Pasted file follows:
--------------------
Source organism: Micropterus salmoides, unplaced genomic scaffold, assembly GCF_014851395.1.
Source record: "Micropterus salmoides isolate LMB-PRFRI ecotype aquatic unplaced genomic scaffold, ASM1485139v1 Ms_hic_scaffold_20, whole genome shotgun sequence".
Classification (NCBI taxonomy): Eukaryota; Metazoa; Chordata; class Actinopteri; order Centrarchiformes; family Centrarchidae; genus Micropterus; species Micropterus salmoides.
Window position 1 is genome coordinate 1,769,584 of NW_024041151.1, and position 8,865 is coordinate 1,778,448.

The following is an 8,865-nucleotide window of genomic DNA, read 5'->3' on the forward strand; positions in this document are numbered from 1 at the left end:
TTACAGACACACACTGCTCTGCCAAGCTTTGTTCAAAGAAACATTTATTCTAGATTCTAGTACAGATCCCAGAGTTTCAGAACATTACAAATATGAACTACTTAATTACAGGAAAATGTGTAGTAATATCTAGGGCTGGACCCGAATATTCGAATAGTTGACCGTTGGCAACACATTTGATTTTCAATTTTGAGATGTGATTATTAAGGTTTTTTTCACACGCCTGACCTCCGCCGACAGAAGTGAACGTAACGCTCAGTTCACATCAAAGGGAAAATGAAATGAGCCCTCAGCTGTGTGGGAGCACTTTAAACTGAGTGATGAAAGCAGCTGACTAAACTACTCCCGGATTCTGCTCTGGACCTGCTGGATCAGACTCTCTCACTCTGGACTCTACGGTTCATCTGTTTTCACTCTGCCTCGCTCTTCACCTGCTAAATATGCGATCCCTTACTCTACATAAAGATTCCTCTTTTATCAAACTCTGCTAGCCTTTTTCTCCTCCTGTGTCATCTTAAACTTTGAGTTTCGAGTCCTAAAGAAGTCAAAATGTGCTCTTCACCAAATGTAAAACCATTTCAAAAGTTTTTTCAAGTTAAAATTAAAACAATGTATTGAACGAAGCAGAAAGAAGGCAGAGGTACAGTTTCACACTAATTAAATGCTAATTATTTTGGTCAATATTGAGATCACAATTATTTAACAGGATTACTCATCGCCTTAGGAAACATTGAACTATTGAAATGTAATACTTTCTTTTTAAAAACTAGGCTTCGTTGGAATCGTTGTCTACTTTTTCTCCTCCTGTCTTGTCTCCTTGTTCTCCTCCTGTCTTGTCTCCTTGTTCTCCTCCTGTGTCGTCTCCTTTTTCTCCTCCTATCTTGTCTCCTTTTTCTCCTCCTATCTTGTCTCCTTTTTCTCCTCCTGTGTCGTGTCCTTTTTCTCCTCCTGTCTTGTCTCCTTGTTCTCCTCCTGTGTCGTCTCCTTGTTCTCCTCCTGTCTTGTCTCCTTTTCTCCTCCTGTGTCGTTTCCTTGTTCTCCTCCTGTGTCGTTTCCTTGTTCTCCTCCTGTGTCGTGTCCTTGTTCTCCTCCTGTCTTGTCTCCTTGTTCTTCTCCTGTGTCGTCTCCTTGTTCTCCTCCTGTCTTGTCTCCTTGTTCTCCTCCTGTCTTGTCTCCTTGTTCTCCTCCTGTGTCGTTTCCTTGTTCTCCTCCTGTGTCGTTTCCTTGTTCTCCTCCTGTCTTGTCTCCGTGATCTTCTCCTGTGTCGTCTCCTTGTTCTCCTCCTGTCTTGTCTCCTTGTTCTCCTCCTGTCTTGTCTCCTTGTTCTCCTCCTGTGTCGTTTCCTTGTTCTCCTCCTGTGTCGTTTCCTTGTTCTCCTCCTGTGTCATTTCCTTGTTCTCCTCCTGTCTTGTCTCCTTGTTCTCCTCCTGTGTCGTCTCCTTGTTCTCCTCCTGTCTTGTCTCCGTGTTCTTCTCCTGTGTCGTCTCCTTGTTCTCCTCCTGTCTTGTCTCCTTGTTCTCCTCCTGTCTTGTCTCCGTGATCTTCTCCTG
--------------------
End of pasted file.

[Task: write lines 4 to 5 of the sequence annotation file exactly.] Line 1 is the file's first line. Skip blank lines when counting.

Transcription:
Window position 1 is genome coordinate 1,769,584 of NW_024041151.1, and position 8,865 is coordinate 1,778,448.

The following is an 8,865-nucleotide window of genomic DNA, read 5'->3' on the forward strand; positions in this document are numbered from 1 at the left end: